place and how have they changed with the passing of time? What has been
the impact of exotics? What use did the Hawaiians make of the plants? To
the hurried and casual visitor, the flora of Haleakala may appear drab
and uninteresting. With better acquaintance, it becomes a stimulating
study indeed.



                              PLANT NOTES


THE FERNS. The Sliding Sands Trail drops from White Hill on bare slopes
of red and gray Cinders. As it levels below Puu o Pele, a lush, green
carpet spreads along the south wall of the crater. It is a surprise to
discover that ferns compose the verdure, for several kinds find the
shelter of the cliffs agreeable. Haleakala’s KA’UPU, _Polystichum
haleakalense_ Brack., a rather coarse, low plant with scaly stems, grows
among the shrubs. The pellucid polypody, ’AE, _Polypodium pellucidum_
Kaulf., and the maidenhair spleenwort, ’IWA’IWA, _Asplenium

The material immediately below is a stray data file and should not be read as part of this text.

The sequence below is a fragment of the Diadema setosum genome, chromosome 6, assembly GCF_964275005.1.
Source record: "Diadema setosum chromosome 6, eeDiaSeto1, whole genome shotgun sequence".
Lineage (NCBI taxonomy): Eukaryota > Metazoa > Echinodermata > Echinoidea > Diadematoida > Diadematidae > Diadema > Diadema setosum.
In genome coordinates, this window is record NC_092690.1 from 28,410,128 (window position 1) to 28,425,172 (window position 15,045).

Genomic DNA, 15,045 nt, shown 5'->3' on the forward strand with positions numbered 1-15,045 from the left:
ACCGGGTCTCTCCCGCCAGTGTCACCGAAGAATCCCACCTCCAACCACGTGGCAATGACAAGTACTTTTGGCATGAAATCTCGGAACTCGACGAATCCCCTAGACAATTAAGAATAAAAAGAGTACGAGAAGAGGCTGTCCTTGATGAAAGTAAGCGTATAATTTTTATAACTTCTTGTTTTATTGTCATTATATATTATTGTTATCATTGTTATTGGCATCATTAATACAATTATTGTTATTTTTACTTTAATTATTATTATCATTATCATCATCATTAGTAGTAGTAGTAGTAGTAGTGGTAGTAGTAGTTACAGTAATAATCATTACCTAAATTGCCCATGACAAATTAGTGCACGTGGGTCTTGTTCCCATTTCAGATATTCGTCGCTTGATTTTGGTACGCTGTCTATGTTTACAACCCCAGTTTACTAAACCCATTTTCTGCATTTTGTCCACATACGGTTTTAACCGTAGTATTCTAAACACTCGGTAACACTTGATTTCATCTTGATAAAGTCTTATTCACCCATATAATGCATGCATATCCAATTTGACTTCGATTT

adiantum-nigrum_ L., grow here, but they are common elsewhere as well.
Iwaiwa is a small plant with shiny, slender stems and stiff, triangular
fronds that thrives in the brush. On Leleiwi Pali it is a tiny thing,
clinging to the rocks. This fern is known in mountainous regions in many
countries. Another maidenhair spleenwort, ’OWALI’I, _Asplenium
trichomanes_ L., makes its home on barren lava above 5,000 feet on the
inner slopes of the crater. Its small, opposite, rounded or ovate frond
segments, _pinnae_, grow on wiry stems that form dense clumps. Look for
it along Halemauu Trail on Leleiwi Pali. It is found in the temperate
zones and on high mountains in many parts of the world.

Bracken, KILAU, _Pteridium aquilinum_ var. _decompositum_ (Gaud.) Tryon,
a stiff cosmopolitan, is among the best-known ferns. It grows in grassy
spots inside and outside the crater. Foraging pigs, seeking its tasty
rootstocks, often uproot it in the forests. The young leaves of
AMA’UMA’U, _Sadleria cyatheoides_ Kaulf., add a touch of red along
Halemauu Trail on Leleiwi Pali. At Paliku, several moisture-loving ferns